27th Commemoration of 1994 Rwandan Genocide: The world remembers
It has been exactly 27 years since the 1994 Tutsi genocide started in Rwanda. The sad event of this year captioned #Kwibuka27 is commemorated each year by the presidency to remember the victims of the orchestrated mass killings.
The United Nations has labelled today the International Day of Reflection on the 1994 Rwandan Genocide, marking a day to recognise the scars of losses.
Today is the International Day of Reflection on the 1994 Rwanda Genocide.@PScotlandCSG, Secretary-General of the #Commonwealth, will speak live at an event tomorrow as part of commemorations to mark 27 years since the genocide.https://t.co/MflX8Jpnf9 #Kwibuka27 @RwandaInUK
— The Commonwealth (@commonwealthsec) April 7, 2021
Alongside his wife Jeannette, Rwandan President Paul Kagame lit the flame of hope at the Kigali Genocide Memorial, where the remains of 250,000 victims are buried.
It is estimated that close to a million people died in the 1994 genocide, which to this day, remains a painful scar for Rwandan people.
This year, voices from different persons in their respective positions have taken a moment to mourn Rwanda’s loss. From the United Nations to the Arsenal football club along with PSG, it was a unique remembrance to show the importance of life and protecting humanity.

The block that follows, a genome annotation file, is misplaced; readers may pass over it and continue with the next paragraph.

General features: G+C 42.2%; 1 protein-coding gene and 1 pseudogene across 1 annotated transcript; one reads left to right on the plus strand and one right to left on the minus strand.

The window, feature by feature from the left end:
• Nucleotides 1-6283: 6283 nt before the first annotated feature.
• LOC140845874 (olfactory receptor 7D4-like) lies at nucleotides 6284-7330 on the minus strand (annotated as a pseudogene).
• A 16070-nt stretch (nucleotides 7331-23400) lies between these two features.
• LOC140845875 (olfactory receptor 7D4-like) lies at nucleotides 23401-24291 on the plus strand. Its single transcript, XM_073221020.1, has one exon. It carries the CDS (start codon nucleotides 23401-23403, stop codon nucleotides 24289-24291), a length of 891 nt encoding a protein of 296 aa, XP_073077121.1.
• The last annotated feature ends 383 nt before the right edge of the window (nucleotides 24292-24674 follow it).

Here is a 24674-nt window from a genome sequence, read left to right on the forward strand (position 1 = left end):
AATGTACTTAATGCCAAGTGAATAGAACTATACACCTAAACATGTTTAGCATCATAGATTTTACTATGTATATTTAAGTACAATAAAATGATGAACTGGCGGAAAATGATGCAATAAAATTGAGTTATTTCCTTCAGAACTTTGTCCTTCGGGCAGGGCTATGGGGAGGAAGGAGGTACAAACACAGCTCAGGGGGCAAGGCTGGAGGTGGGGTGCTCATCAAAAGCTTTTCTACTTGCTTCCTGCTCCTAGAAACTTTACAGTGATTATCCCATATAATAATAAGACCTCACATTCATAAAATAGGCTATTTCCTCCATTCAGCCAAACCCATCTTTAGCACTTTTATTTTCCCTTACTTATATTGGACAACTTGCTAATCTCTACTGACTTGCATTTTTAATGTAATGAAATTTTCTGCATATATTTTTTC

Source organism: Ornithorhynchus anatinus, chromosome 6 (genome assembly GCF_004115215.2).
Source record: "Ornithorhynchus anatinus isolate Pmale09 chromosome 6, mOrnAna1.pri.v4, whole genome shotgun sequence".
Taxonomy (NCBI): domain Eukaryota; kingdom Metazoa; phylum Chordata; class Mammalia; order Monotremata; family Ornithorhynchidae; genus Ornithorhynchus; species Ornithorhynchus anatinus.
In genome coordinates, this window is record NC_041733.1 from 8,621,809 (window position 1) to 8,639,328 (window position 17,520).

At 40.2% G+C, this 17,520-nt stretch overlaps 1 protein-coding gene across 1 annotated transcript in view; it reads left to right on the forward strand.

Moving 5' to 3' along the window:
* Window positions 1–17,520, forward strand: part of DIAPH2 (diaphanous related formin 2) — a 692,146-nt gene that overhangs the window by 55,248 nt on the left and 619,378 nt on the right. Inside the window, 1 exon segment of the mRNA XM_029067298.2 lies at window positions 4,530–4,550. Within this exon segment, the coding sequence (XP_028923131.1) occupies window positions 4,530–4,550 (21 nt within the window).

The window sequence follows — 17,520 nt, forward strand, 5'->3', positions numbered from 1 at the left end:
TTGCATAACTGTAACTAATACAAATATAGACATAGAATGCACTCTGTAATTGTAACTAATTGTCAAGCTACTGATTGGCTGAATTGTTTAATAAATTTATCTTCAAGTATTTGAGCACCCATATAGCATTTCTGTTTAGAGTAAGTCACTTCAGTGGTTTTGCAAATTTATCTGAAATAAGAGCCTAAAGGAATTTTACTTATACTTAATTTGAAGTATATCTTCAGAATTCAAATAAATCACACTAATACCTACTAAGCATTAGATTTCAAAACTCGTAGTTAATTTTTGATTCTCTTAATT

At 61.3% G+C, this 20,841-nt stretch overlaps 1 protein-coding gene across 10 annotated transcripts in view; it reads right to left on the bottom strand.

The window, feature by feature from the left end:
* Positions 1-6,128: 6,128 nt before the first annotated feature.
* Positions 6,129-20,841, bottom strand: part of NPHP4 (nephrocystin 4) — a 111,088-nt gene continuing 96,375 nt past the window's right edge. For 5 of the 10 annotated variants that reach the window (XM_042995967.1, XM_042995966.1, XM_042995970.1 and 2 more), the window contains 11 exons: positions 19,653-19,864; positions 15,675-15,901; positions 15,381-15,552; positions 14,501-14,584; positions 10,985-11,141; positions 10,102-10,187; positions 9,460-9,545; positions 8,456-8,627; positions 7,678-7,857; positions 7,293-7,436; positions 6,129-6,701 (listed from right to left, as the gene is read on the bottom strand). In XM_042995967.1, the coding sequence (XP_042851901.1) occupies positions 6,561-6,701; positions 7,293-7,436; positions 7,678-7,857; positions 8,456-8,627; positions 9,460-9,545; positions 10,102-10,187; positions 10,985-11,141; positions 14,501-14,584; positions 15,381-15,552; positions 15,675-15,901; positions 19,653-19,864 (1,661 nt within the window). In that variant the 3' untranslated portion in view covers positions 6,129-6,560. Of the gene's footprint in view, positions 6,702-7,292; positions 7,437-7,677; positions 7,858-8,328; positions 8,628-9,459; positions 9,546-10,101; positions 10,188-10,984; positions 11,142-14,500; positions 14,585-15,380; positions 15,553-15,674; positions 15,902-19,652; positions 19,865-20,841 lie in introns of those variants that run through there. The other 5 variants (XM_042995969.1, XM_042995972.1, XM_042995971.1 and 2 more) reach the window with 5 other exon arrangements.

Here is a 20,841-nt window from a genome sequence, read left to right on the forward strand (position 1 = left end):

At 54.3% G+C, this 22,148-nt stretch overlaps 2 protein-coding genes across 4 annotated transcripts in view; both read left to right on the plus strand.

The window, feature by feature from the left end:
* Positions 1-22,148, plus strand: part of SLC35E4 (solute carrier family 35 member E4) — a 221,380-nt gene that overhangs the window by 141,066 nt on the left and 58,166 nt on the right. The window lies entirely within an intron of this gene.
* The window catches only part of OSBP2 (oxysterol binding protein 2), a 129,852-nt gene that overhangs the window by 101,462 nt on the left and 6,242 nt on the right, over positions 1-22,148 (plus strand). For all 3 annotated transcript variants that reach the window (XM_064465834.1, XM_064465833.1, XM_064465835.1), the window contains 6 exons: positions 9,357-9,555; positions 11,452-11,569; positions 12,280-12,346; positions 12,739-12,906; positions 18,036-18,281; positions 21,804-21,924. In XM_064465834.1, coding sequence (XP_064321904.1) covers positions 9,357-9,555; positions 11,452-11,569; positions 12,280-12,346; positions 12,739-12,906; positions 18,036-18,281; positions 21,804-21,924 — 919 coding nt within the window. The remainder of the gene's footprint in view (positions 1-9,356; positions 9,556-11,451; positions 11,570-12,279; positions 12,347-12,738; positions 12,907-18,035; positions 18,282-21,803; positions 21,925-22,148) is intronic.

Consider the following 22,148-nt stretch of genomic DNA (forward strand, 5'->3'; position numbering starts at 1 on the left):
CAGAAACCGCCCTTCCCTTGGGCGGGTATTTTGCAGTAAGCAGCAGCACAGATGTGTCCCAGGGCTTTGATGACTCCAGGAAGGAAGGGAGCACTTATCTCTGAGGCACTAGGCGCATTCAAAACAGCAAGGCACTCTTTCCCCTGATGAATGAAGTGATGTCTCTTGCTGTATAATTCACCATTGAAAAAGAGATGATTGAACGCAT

Rwanda experienced one of the most painful chapters in modern human history, but its people have rebuilt from the ashes.
— António Guterres (@antonioguterres) April 7, 2021
TODAY IN HISTORY
On this day in 1994, the Rwandan genocide started.
The massacre lasted 100 days but ended in the death of 500,000 people, rape of over 250,000 women and left many displaced.😔 #Kwibuka27 pic.twitter.com/aIKVCaQ8u8
— Daniel Lutaaya 🇺🇬 (@daniellutaaya) April 7, 2021
Today is @UN Internatl Day of Reflection on 1994 #Rwanda genocide. I can still smell the thousands of freshly killed bodies I saw at first hand & as below witnessing the million person exodus. But best way to commemorate past victims is to prevent new ones today #Tigray #Ethiopia pic.twitter.com/cVsSVpQ9id
— Mukesh Kapila (@mukeshkapila) April 7, 2021
On 7 April 1994, one of the darkest chapters in human history began: The genocide against the Tutsi in Rwanda.
Let’s honour those who lost their lives & reflect together with those who survived.
— UNESCO 🏛️ #Education #Sciences #Culture 🇺🇳😷 (@UNESCO) April 7, 2021